The late Lucio Fulci will be forever known as the Italian "master of gore." His films have become influential templates of how gruesome blood and guts have been depicted in the horror genre, even if none of the plots are particularly original or inventive. His 1981 haunted house creeper, The House by the Cemetery, tends to get overshadowed by his more popular works, such as Zombie, City of the Living Fead, and The Beyond. However, Cemetery may arguably be his most accessible flick, because there is a sort-of sense of structure taking place that is actually missing from those iconic movies.
Norman (Paolo Malco), a doctor, and his wife Lucy (genre icon Catriona MacColl) rent an old and abandoned house in New England with their young son Bob (Giovanni Frezza), in order for Norman to do research on the suicide of his former colleague. With this, he will get a raise so they can fix up their apartment in New York. Bob is warned by the ghost of a young girl who used to live there, not to move in. After strange events and noises in the house, they soon realize that the rent is the least of their problems, especially when they discover a pesky tombstone in the living room.
Despite the graphic violence that takes place in the bizarre second half, there is an attention to detail that you don't exactly see in the previous films I referred to in the first paragraph. You can see that Fulci and his team actually put care into this often ignored chapter in his notorious oevure. It's definitely worth a watch.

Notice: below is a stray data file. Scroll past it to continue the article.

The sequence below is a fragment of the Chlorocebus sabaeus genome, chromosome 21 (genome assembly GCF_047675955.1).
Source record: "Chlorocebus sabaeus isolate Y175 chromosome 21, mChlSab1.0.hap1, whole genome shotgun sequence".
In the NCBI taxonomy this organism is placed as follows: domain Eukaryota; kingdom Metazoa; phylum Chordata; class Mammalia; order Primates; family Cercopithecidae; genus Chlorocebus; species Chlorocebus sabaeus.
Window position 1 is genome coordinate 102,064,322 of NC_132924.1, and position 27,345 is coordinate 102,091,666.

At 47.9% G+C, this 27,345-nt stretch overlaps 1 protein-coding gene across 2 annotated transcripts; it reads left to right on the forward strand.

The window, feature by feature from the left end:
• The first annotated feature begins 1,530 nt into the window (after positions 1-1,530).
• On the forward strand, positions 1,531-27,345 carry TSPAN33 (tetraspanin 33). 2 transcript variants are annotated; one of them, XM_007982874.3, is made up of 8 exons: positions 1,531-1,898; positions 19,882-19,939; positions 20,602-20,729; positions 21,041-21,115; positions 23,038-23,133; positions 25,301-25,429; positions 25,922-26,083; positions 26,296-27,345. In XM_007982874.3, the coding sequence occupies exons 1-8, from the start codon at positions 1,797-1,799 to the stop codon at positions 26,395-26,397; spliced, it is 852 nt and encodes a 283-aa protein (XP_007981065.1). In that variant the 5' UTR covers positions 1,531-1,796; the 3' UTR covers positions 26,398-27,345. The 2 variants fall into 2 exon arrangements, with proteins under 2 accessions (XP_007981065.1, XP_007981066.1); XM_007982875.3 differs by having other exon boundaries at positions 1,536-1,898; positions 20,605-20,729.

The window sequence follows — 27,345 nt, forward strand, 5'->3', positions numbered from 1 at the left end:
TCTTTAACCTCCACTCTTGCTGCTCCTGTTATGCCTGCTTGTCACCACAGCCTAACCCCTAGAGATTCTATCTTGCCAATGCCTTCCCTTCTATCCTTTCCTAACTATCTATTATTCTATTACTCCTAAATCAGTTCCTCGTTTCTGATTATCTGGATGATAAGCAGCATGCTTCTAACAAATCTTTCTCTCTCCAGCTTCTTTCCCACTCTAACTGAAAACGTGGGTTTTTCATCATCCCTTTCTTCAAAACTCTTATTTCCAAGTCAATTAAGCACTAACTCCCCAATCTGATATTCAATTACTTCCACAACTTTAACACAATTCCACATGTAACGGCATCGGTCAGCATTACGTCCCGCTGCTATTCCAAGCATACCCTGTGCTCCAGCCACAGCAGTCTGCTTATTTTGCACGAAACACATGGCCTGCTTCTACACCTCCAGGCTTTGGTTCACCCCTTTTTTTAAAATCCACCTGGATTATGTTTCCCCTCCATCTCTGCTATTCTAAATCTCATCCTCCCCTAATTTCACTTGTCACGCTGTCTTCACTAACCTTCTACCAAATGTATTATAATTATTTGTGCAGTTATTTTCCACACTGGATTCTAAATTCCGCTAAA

With their limited edition releases of Maniac, Zombie, The New York Ripper, Two Evil Eyes, the folks at Blue Underground deliver yet again with a fantastic new three-disc set of House, especially with a ton of special features (old and new), including a deleted scene; trailers/tv spot; a new commentary by historian Troy Howarth; interviews with actors MacColl, Malco, Frezza, Silvia Collatina, and Carlo De Mejo (son of famous actress Alida Valli), co-writers Dardano and Elisa Brifanti, among others. There is also a Q & A with MacColl, and a new video interview with Stephen Thrower, author of Beyond Terror: The Films of Lucio Fulci, and more. If that isn't enough, there is also a soundtrack CD, 20-page booklet with new essay by critic Michael Gingold, and a 3D lenticular slipcover (plus reversible cover with vintage poster). If you're a dedicated film collector and lover of Fulci, this set is obviously a bona-fide must have!
Other notable releases:
Le Petit Soldat (Criterion) - Godard's controversial 1963 account of a French army deserter torn between two rival political groups. Also starring the late, great Anna Karina.
Pain and Glory - The new sensation from Pedro Almodovar, starring Antonio Banderas as his alter-ego, a film director who reflects on his life choices, as his past and present come back to haunt him. Also starring Penelope Cruz.
Sliding Doors - Gwyneth Paltrow plays a London woman whose parallel identities, career, and romantic life rely on her catching a train. Also starring John Hannah and Jeanne Tripplehorn.
Gregory's Girl - Director Bill Forsyth's charming portrait of a teenager who falls head-over-heels for a pretty classmate, in which he has to fight for her love.